What’s New In Java 11 And How To Use String

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What’s New In Java 11 And How To Use String

Hello! Since the release of Java 11 have passed a day, and now finally began to appear the first release reviews. I will devote my small article to the inconspicuous for official releases and therefore to the attention paid update of the String class, especially since it is not mentioned in the official documentation of the 11th Java.

  • Indeed, if we look at the String class, then among the many familiar methods we find a few, labeled as “@since 11“. And yes, officially in Java they appeared only yesterday.

Of course, there may well be doubts in the utility of each of the functions, since the most useful and necessary functions have already been written in previous versions of Java, but some of these can come in handy. The article was small, but this is not only my fault but also the fault of Oracle – they included only 4 (+2) methods in the release, which, of course, is not enough.

Let’s get started

strip ()

This method removes all spaces before the first non-blank space and after the last one.

For example:


String withSpaces = " a ";
String withoutSpaces = withSpaces.strip();

String OUTPUT_TEMPLATE = "<%s>"
System.out.println(String.format(OUTPUT_TEMPLATE, withSpaces));
System.out.println(String.format(OUTPUT_TEMPLATE, withoutSpaces));

The result displayed on the screen will be:


original: < a >
strip: <a>

The strip () method has two cousins – stripLeading () and stripTrailing (). The first – remove spaces only in front, before the first non-blank. The second is just behind.


String leading = withSpaces.stripLeading();
String trailing = withSpaces.stripTrailing();

We get the result:


stripLeading: <a >
stripTrailing: < a>

isBlank ()

The method returns the result of the query, whether the string contains any characters other than spaces.

That is if we execute this code:


String blank = " ";
Boolean isBlank = blank.isBlank();

The result will be:


true

Within the method itself, there are two implementations – for Latin characters and for a string in the UTF-16 encoding.


public boolean isBlank() {
return indexOfNonWhitespace() == length();
}

private int indexOfNonWhitespace() {
if (isLatin1()) {
return StringLatin1.indexOfNonWhitespace(value);
} else {
return StringUTF16.indexOfNonWhitespace(value);
}
}

repeat ()

This method copies the contents of the string a specified number of times and returns the result in one line.

For example, by executing the code:


String sample = "(^_^) ";
String multiple = sample.repeat(10);

We will get:


(^_^) (^_^) (^_^) (^_^) (^_^) (^_^) (^_^) (^_^) (^_^) (^_^)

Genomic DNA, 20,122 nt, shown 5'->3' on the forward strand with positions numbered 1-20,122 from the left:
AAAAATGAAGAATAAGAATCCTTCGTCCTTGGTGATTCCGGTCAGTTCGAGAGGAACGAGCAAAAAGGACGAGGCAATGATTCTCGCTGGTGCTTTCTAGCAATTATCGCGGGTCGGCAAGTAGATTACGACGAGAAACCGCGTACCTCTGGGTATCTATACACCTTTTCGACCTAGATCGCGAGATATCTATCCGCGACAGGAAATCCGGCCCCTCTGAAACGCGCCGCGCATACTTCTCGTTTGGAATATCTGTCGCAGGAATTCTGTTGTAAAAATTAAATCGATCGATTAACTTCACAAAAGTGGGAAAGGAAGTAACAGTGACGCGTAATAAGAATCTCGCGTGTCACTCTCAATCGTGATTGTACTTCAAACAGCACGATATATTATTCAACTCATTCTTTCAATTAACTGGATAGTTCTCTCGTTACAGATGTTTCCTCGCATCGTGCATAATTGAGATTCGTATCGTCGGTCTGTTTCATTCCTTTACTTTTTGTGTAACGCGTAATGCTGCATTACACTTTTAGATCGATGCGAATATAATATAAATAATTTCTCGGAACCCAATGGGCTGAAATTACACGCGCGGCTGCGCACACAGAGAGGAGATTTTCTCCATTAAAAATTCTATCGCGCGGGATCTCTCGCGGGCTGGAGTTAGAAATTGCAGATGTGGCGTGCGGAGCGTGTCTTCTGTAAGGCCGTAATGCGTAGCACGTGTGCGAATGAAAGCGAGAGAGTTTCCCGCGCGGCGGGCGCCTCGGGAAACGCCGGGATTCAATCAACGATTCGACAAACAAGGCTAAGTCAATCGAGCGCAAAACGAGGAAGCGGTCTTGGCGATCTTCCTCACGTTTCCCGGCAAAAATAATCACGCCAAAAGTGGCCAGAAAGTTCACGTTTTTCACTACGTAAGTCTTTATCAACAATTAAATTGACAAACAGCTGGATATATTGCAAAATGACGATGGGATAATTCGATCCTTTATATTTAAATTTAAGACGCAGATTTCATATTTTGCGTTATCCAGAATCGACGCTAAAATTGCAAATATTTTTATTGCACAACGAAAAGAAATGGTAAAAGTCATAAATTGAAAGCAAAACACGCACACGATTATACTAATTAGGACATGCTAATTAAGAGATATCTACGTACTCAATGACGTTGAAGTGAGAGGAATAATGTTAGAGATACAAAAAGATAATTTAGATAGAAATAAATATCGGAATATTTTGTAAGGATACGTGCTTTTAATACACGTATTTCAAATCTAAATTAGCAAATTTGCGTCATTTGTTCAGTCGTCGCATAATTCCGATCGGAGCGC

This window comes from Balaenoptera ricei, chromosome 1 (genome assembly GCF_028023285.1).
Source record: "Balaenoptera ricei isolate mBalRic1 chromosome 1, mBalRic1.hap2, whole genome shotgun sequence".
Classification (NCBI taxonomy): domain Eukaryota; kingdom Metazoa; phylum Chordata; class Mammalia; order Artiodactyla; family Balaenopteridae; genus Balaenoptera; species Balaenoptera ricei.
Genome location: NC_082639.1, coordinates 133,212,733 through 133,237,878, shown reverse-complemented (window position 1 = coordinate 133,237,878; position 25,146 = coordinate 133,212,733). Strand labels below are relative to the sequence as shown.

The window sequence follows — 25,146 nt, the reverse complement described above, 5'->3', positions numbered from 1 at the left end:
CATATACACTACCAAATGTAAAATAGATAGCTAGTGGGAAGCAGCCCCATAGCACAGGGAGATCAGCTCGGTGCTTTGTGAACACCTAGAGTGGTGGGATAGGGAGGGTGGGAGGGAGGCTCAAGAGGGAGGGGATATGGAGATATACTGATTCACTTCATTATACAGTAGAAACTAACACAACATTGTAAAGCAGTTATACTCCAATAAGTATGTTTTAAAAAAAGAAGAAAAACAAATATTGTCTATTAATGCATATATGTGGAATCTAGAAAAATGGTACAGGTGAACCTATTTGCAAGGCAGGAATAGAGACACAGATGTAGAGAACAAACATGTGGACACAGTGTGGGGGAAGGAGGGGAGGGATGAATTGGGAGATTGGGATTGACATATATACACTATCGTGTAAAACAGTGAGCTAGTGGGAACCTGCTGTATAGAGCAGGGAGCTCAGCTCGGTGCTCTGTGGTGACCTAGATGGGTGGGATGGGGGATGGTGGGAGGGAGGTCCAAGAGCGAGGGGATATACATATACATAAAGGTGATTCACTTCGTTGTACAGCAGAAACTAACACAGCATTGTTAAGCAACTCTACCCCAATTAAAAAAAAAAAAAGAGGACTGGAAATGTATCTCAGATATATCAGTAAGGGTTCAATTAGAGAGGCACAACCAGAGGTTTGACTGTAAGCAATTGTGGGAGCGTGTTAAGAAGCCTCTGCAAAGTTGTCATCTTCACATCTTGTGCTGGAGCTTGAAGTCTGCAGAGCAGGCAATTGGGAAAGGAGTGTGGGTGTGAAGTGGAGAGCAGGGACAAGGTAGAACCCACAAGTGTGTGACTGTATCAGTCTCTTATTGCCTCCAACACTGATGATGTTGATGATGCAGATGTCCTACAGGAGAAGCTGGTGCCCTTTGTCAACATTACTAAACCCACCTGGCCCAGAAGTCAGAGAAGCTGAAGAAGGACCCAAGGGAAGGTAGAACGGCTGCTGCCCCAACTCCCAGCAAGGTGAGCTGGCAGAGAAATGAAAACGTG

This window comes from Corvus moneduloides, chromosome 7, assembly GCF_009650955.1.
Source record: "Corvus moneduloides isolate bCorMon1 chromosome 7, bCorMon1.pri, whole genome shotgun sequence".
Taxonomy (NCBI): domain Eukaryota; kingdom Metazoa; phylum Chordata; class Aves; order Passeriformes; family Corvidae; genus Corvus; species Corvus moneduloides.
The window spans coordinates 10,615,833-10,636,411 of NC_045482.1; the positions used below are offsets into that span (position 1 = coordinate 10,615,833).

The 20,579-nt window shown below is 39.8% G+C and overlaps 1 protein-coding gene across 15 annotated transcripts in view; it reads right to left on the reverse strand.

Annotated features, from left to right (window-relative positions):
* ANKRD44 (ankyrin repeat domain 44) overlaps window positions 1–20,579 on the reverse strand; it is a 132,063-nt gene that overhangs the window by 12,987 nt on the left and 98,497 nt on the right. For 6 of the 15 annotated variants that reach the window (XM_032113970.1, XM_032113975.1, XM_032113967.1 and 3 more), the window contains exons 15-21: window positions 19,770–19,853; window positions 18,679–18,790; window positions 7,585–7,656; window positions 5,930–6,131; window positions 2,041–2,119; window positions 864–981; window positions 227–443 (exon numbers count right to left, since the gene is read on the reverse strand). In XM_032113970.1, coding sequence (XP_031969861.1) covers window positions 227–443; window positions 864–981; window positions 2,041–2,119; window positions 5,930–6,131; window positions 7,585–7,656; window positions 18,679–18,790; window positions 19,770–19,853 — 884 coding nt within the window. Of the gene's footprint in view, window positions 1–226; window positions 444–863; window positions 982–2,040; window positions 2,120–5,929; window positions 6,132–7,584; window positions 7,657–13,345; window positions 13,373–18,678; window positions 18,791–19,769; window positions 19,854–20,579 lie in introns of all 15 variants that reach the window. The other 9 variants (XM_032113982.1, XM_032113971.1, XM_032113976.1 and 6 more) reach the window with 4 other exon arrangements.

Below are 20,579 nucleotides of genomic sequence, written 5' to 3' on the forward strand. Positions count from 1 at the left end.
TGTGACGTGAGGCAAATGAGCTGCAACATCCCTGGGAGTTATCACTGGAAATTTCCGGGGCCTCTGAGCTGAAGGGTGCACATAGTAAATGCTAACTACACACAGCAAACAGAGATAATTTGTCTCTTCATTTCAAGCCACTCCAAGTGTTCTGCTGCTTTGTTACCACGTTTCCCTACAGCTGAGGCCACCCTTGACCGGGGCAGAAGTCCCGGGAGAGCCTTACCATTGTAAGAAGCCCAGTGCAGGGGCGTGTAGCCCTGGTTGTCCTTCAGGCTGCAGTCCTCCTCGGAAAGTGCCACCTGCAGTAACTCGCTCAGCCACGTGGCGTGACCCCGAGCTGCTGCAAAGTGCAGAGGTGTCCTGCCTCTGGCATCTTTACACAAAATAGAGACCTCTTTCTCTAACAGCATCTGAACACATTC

If the number of iterations is zero, then the line will not contain any symbols at all.


String blank = sample.repeat(0);

Result:


length: 0

lines ()

It would be strange to expect from Oracle that they will issue an update to String, not including any implementation of the Stream API in the class. And they did include the functionality in the String class.

The lines method converts all lines of a string to the corresponding Stream. It looks like this:


String lines = "Blind Text Generator is a useful tool\n" +
"which provides Lorem Ipsum and a number of alternatives.\n" +
"The number of characters, words, and paragraphs\n" +
"are easily controlled and you can set \n" +
"the font to appreciate how it’ll look in your design.";

lines
.lines()
.map(l -> "next line: " + l)
.forEach(System.out::println);

We obtain the result:


next line: Blind Text Generator is a useful tool
next line: which provides Lorem Ipsum and a number of alternatives.
next line: The number of characters, words, and paragraphs
next line: are easily controlled and you can set
next line: the font to appreciate how it’ll look in your design.

We got a full stream, with which we can then do everything that we usually do with streams usual. The application to this can be very different, and I would hope that such a feature will be warmly accepted by the developers.

If we look inside the method itself, we’ll see that two splitters are used to convert a string into Stream, depending on which encoding the string is.


public Stream<String> lines() {
return isLatin1() ? StringLatin1.lines(value)
: StringUTF16.lines(value);
}

On this list of innovations in the release of the part String ends. If I missed something, I will be happy to learn about it and add it to the review.

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